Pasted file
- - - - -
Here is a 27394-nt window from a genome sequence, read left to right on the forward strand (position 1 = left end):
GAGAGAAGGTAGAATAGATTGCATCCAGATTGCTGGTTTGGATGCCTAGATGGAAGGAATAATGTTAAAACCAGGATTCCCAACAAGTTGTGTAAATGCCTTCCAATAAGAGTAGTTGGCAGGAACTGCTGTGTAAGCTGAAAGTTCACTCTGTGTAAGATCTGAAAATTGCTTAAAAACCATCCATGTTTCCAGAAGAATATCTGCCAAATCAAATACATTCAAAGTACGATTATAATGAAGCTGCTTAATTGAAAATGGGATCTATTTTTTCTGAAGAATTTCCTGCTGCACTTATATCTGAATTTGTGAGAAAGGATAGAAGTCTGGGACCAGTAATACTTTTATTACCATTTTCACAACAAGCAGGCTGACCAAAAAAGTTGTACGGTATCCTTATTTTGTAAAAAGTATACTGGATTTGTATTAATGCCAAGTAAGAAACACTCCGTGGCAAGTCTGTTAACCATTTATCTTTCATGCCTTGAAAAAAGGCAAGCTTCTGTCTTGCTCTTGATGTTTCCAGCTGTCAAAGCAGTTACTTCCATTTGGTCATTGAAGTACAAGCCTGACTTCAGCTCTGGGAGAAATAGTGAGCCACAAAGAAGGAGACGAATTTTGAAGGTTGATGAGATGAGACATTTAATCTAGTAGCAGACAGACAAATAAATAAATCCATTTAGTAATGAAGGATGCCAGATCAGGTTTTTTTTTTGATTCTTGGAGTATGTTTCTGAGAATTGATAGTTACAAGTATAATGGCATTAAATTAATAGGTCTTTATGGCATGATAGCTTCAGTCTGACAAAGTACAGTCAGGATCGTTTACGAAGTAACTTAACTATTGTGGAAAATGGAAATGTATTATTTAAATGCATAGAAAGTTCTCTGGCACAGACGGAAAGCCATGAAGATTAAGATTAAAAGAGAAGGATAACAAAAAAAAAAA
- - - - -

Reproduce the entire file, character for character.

Here is a 27394-nt window from a genome sequence, read left to right on the forward strand (position 1 = left end):
GAGAGAAGGTAGAATAGATTGCATCCAGATTGCTGGTTTGGATGCCTAGATGGAAGGAATAATGTTAAAACCAGGATTCCCAACAAGTTGTGTAAATGCCTTCCAATAAGAGTAGTTGGCAGGAACTGCTGTGTAAGCTGAAAGTTCACTCTGTGTAAGATCTGAAAATTGCTTAAAAACCATCCATGTTTCCAGAAGAATATCTGCCAAATCAAATACATTCAAAGTACGATTATAATGAAGCTGCTTAATTGAAAATGGGATCTATTTTTTCTGAAGAATTTCCTGCTGCACTTATATCTGAATTTGTGAGAAAGGATAGAAGTCTGGGACCAGTAATACTTTTATTACCATTTTCACAACAAGCAGGCTGACCAAAAAAGTTGTACGGTATCCTTATTTTGTAAAAAGTATACTGGATTTGTATTAATGCCAAGTAAGAAACACTCCGTGGCAAGTCTGTTAACCATTTATCTTTCATGCCTTGAAAAAAGGCAAGCTTCTGTCTTGCTCTTGATGTTTCCAGCTGTCAAAGCAGTTACTTCCATTTGGTCATTGAAGTACAAGCCTGACTTCAGCTCTGGGAGAAATAGTGAGCCACAAAGAAGGAGACGAATTTTGAAGGTTGATGAGATGAGACATTTAATCTAGTAGCAGACAGACAAATAAATAAATCCATTTAGTAATGAAGGATGCCAGATCAGGTTTTTTTTTTGATTCTTGGAGTATGTTTCTGAGAATTGATAGTTACAAGTATAATGGCATTAAATTAATAGGTCTTTATGGCATGATAGCTTCAGTCTGACAAAGTACAGTCAGGATCGTTTACGAAGTAACTTAACTATTGTGGAAAATGGAAATGTATTATTTAAATGCATAGAAAGTTCTCTGGCACAGACGGAAAGCCATGAAGATTAAGATTAAAAGAGAAGGATAACAAAAAAAAAAA